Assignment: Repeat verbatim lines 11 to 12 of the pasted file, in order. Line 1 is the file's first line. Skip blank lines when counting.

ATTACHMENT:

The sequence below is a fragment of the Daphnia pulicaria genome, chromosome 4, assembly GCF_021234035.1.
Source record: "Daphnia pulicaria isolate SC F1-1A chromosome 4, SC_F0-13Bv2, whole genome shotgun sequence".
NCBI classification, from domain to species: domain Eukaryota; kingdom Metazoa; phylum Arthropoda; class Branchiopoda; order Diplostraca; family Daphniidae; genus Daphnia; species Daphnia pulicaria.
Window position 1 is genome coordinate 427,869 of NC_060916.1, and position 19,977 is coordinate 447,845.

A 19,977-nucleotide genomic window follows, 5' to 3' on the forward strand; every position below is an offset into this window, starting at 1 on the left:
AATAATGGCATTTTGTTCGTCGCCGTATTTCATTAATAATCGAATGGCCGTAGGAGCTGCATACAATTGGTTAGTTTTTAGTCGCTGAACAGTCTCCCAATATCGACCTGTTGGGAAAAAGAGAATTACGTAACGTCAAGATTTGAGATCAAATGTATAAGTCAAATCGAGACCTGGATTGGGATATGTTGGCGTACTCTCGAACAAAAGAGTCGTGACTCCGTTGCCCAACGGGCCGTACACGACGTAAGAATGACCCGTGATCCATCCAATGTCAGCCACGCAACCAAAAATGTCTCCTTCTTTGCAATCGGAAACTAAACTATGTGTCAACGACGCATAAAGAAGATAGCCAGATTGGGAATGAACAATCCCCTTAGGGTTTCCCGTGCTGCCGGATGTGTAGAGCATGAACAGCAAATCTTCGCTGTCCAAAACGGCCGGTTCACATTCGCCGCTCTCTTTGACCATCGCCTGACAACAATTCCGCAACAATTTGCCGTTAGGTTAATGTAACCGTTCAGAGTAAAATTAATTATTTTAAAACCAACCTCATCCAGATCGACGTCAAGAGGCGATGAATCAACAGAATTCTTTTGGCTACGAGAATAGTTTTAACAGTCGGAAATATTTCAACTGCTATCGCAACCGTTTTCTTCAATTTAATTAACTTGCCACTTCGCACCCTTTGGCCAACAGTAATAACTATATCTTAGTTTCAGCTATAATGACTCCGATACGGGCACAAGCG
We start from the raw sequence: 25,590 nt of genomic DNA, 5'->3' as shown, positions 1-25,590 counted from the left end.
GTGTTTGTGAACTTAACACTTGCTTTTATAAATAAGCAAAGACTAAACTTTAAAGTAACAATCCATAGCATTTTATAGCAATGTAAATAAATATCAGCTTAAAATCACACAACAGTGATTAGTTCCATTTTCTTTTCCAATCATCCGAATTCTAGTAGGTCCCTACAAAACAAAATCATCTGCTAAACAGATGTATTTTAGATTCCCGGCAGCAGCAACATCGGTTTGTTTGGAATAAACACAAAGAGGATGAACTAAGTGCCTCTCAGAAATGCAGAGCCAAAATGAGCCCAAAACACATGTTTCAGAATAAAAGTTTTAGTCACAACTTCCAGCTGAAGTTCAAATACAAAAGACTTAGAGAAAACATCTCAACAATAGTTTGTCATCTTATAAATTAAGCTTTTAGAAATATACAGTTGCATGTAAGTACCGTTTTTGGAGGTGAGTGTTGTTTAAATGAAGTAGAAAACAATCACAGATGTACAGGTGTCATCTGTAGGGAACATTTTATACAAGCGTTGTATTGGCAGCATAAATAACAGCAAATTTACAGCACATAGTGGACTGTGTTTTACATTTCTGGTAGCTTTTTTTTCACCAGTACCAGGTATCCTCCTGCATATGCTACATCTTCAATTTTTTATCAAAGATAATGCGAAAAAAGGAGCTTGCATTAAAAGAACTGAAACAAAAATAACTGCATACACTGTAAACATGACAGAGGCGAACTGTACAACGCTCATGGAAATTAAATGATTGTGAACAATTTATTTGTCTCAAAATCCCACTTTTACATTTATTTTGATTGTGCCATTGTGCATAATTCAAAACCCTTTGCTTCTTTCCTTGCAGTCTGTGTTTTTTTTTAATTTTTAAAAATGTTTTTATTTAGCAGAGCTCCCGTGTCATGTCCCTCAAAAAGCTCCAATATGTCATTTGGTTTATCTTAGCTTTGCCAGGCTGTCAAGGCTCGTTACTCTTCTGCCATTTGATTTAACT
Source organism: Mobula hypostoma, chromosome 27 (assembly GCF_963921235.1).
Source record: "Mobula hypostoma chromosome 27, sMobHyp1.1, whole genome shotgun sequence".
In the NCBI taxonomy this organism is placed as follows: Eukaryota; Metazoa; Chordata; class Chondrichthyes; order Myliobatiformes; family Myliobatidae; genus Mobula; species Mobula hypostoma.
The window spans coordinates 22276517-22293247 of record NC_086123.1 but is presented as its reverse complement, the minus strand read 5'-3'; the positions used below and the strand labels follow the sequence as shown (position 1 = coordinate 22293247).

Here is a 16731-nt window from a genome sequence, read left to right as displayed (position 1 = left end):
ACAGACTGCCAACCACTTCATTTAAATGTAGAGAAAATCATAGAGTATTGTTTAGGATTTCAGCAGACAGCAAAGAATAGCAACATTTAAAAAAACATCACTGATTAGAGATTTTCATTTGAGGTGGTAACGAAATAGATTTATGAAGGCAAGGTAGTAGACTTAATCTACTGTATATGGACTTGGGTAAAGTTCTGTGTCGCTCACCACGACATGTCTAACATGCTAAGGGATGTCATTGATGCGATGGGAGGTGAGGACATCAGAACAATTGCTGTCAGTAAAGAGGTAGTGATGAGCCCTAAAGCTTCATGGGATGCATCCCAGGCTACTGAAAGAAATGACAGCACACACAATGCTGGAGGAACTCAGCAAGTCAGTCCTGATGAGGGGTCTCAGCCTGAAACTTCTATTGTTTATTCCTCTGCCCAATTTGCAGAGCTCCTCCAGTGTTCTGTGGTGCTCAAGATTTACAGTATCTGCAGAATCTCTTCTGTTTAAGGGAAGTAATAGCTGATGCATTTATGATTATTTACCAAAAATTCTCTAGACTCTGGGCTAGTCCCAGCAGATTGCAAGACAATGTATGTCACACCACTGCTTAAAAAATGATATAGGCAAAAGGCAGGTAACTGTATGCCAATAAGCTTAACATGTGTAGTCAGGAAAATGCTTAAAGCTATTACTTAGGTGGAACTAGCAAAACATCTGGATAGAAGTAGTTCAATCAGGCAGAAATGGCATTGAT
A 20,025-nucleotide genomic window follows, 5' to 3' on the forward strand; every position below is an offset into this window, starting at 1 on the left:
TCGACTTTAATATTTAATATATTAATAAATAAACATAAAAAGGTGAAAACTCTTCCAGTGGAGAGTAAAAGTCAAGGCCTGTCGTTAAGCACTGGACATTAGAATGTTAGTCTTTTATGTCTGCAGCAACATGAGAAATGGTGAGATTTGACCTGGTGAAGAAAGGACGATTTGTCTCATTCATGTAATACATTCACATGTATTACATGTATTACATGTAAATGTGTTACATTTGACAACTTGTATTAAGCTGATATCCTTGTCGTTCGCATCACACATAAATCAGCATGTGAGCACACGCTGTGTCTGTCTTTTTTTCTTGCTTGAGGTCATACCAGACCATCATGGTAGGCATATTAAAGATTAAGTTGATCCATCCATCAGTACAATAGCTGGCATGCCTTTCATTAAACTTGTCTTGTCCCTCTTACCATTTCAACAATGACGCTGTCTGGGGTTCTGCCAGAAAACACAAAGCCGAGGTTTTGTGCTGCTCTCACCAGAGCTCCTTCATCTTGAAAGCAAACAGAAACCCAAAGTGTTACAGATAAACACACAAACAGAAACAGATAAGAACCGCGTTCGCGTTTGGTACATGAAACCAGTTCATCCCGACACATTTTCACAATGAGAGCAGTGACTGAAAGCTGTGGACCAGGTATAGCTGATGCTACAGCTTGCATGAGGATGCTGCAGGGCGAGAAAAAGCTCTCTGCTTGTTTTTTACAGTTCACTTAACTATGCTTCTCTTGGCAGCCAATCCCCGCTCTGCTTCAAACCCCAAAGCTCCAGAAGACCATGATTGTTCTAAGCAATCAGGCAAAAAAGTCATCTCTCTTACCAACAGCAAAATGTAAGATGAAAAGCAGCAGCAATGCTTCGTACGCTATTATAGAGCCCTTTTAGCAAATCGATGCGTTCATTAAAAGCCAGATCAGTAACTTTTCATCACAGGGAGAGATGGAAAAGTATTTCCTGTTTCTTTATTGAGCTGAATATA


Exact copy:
In the NCBI taxonomy this organism is placed as follows: Eukaryota; Metazoa; Chordata; class Chondrichthyes; order Myliobatiformes; family Myliobatidae; genus Mobula; species Mobula hypostoma.
The window spans coordinates 22276517-22293247 of record NC_086123.1 but is presented as its reverse complement, the minus strand read 5'-3'; the positions used below and the strand labels follow the sequence as shown (position 1 = coordinate 22293247).